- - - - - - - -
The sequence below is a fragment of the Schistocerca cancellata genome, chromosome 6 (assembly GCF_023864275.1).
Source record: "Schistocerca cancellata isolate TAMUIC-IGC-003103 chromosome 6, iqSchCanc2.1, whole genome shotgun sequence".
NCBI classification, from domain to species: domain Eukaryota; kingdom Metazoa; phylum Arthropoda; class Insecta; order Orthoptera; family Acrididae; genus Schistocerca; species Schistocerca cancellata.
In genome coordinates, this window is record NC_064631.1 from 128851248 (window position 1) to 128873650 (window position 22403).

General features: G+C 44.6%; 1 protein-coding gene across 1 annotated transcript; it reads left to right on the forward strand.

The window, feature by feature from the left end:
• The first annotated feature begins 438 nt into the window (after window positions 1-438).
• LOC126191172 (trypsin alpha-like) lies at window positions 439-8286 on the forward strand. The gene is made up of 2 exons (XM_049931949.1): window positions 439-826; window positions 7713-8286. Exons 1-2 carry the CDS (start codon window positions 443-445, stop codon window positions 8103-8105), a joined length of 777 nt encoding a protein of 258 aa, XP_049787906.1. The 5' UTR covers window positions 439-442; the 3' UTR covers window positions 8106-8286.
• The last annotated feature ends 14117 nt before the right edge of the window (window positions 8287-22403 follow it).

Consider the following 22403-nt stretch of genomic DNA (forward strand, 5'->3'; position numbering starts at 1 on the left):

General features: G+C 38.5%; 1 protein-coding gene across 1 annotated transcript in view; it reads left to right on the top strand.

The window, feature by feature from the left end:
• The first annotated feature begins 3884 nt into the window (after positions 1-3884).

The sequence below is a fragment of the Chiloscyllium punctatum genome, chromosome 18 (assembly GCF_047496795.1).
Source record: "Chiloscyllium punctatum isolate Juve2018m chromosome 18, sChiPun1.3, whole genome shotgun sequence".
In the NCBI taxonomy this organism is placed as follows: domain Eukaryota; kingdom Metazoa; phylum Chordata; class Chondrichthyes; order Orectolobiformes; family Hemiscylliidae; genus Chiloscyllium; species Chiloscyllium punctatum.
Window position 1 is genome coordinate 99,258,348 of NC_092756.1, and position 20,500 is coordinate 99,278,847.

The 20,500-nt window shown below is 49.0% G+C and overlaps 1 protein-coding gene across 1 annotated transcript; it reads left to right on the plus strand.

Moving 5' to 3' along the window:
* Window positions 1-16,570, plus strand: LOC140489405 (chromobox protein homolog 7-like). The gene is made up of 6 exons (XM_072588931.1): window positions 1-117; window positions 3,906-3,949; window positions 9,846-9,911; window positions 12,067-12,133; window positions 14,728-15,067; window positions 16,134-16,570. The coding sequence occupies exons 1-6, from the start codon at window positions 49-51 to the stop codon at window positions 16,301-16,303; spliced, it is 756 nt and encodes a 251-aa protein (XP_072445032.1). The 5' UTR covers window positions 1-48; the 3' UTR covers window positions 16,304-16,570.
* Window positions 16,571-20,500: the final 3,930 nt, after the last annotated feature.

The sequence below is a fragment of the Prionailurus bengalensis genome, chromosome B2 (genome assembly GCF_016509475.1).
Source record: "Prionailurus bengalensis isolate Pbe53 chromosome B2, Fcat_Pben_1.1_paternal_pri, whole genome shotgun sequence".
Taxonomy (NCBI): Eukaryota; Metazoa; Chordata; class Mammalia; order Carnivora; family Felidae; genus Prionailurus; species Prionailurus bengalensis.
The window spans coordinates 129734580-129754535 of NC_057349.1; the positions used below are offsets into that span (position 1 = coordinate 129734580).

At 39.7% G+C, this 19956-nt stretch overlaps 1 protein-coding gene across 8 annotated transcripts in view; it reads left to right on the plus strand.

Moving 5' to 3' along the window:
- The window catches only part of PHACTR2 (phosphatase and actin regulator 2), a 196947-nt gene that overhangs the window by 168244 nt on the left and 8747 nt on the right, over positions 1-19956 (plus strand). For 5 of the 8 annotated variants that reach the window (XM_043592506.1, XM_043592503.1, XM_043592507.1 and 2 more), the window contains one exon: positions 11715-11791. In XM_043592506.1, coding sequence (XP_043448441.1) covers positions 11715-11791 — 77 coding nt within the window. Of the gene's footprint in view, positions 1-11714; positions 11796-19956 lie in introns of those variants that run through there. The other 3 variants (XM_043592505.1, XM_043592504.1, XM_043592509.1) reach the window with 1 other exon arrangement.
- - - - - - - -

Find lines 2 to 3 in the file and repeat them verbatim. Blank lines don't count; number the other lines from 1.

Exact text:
Source record: "Schistocerca cancellata isolate TAMUIC-IGC-003103 chromosome 6, iqSchCanc2.1, whole genome shotgun sequence".
NCBI classification, from domain to species: domain Eukaryota; kingdom Metazoa; phylum Arthropoda; class Insecta; order Orthoptera; family Acrididae; genus Schistocerca; species Schistocerca cancellata.